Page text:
Timothy R. Clark: What grandma taught me about the Constitution

By Timothy R. Clark Apr 25, 2011, 7:23am MDT

When I was about 10 years old, I was rooting around at my grandmother’s house one day and found a cardboard box full of thick three-ring binders.

“What are these, Grandma?” I asked.

“Oh, those are from a class I took once,” she said.

“Wow, that looks like a lot of homework,” I said with horror.

She laughed.

“Those are constitutions,” she said. “Constitutions from other nations that have copied the American Constitution.”

“Why did they copy it?” I asked.

“Because our Constitution works,” she said.

“I’m glad they can use our Constitution.”

Then she fired back, “Timmy, those constitutions are worthless.”

“I thought you said they borrowed our constitution?”

“They did, but they don’t work,” she explained. “They’re not worth the paper they’re printed on!”

I gave her a blank look. So began my education in constitutional government.

The United States Constitution is perhaps America’s most important export. It has influenced the chartering documents of many nations, beginning with France and Poland in the 1780s. But the long-term results are not so good. Although a stack of constitutions has been erected after the American model, corrupt leaders almost always chew up and spit out the ink and paper of high ideals. Most attempts to imitate or reproduce the world’s most important charter, penned by the then 31-year-old James Madison, have been dead on arrival.

Why? Because most societies are endemically corrupt. Like a cancer, corruption influences, alters or stops basic processes such as commerce, capital flows, the expansion and delivery of education and the making of public policy. It shuts down civil society.

Let me jar you with the story of a broken society, a society brought to its knees by corruption: Afghanistan. Here are the facts from a recent United Nations study:

In 2009, Afghan citizens had to pay approximately U.S. $2.5 billion in bribes, which is equivalent to 23 percent of the country’s gross domestic product. “Drugs and bribes are the two largest income generators in Afghanistan,” said UNODC Executive Director Antonio Maria Costa. One out of every two Afghans pays a kickback to a public official and the average bribe is $160, which is 40 percent of the average annual salary.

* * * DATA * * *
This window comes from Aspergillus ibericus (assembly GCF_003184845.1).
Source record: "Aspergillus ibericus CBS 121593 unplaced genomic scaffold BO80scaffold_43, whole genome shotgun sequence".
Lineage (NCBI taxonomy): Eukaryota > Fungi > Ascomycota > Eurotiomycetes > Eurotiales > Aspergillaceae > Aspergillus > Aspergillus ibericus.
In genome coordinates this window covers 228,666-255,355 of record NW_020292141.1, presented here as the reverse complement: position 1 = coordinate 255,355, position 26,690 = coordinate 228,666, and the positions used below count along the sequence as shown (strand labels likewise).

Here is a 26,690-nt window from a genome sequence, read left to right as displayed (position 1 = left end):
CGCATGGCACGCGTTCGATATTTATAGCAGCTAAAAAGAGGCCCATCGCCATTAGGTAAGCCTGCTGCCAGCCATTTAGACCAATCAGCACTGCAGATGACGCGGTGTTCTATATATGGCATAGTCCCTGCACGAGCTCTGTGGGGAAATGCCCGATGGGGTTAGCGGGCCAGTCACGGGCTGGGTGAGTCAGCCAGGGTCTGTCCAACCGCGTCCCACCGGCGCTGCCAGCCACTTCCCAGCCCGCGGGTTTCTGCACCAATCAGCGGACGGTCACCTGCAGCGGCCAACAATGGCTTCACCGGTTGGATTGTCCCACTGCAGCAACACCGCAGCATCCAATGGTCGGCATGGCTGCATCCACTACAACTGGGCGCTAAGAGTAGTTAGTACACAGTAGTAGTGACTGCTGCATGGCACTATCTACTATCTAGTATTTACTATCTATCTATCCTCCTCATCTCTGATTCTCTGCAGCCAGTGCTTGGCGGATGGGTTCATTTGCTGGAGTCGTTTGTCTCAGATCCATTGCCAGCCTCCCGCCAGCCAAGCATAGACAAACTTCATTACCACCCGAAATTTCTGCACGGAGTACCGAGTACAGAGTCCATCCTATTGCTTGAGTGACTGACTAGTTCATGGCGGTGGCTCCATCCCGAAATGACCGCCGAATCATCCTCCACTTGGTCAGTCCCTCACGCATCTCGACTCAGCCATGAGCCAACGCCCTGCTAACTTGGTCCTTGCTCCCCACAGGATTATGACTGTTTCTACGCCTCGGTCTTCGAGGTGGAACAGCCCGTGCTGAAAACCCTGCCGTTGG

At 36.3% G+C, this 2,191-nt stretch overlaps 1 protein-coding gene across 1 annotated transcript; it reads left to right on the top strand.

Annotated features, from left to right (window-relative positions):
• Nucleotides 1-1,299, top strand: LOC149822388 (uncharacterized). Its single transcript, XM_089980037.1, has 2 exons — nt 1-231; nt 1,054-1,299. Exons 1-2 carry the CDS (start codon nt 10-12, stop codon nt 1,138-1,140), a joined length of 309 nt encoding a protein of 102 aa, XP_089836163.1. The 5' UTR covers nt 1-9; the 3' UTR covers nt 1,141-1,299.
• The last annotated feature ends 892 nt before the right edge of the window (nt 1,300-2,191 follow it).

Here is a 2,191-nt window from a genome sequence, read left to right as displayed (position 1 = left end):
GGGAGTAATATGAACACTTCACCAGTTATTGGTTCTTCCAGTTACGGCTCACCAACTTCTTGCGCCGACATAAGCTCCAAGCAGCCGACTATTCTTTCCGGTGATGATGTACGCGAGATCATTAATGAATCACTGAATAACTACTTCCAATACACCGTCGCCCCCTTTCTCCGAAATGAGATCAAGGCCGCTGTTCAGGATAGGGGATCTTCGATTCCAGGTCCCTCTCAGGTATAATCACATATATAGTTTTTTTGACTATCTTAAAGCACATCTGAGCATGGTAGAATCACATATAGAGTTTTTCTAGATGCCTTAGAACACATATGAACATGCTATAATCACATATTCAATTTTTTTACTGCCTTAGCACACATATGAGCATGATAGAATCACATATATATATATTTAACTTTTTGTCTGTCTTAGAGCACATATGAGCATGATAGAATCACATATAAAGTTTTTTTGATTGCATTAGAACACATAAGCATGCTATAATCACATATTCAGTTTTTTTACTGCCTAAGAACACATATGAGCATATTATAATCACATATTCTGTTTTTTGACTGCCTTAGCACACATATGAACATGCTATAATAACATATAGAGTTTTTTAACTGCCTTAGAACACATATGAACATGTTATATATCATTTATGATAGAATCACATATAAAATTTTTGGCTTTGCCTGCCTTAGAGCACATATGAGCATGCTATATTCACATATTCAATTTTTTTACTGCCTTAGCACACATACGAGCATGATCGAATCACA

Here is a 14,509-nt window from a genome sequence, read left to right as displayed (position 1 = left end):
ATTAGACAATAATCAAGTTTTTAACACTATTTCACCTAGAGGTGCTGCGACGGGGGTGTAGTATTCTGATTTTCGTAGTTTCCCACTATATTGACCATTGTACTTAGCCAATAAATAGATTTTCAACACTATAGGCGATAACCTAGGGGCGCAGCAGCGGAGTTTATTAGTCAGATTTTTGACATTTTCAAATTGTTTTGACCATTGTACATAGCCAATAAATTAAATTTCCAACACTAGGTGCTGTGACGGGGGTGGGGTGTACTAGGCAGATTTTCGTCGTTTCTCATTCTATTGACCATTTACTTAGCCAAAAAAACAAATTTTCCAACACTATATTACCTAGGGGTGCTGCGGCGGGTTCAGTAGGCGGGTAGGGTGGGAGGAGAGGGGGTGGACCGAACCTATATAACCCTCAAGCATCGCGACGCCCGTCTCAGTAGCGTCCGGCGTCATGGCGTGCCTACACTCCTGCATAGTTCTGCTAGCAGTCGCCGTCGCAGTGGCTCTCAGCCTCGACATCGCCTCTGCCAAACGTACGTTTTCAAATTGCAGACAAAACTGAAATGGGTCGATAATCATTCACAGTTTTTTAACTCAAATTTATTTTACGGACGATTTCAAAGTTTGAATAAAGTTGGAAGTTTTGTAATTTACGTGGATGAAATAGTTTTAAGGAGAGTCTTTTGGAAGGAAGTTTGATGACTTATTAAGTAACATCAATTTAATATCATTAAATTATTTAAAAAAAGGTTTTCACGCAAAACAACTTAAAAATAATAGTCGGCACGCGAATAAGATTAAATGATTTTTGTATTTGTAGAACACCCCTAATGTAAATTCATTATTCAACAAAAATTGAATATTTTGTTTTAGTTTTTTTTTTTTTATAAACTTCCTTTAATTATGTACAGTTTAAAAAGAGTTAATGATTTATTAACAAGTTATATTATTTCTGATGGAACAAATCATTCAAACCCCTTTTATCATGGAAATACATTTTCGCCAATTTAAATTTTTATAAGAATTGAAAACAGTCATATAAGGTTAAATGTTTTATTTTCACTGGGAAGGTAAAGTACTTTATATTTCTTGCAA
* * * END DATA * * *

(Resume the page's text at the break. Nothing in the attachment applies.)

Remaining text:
Fully half of the nation’s economic output is devoted to bribery and drugs. The entire nation has been sucked into a vortex of corruption. Is it possible to reform such a society? If so, how would you do it? Could you do it with more laws and law enforcement? Punishments and prisons? Could you do it with better policy, more muscular regulations, internal controls, checks and balances? Could you do it with accelerated economic development? Could you do it with the broad expansion of education?

At root, civil society is based on preconditions of ethical leadership and public virtue. We believe in the rule of law, but the rule of law is only enforceable through the unenforceable support of private citizens — a line of defense that is easily swept aside when corruption becomes endemic.

A constitution is nothing but a set of institutional arrangements. Yes, there is genius in the arrangements of the U.S. Constitution. But they don’t hold themselves up. We do. It’s the character of the citizens. It is the unapologetic support of Judeo-Christian values. It’s equal emphasis on both rights and responsibility.

In his inaugural address, Thomas Jefferson said, “Sometimes it is said that man cannot be trusted with the government of himself. Can he, then, be trusted with the government of others?”

I’ve never forgotten my grandmother’s declaration that our Constitution works. It works because the ink and paper of high ideals must rely on men and women of high ideals. Otherwise, James Madison’s efforts are worth exactly as much as those thick binders I found that day.

Timothy R. Clark, Ph.D., is an author, international management consultant, former two-time CEO, Fulbright Scholar at Oxford University and Academic all-American football player at BYU. His latest two books are “The Leadership Test” and “Epic Change.” E-mail: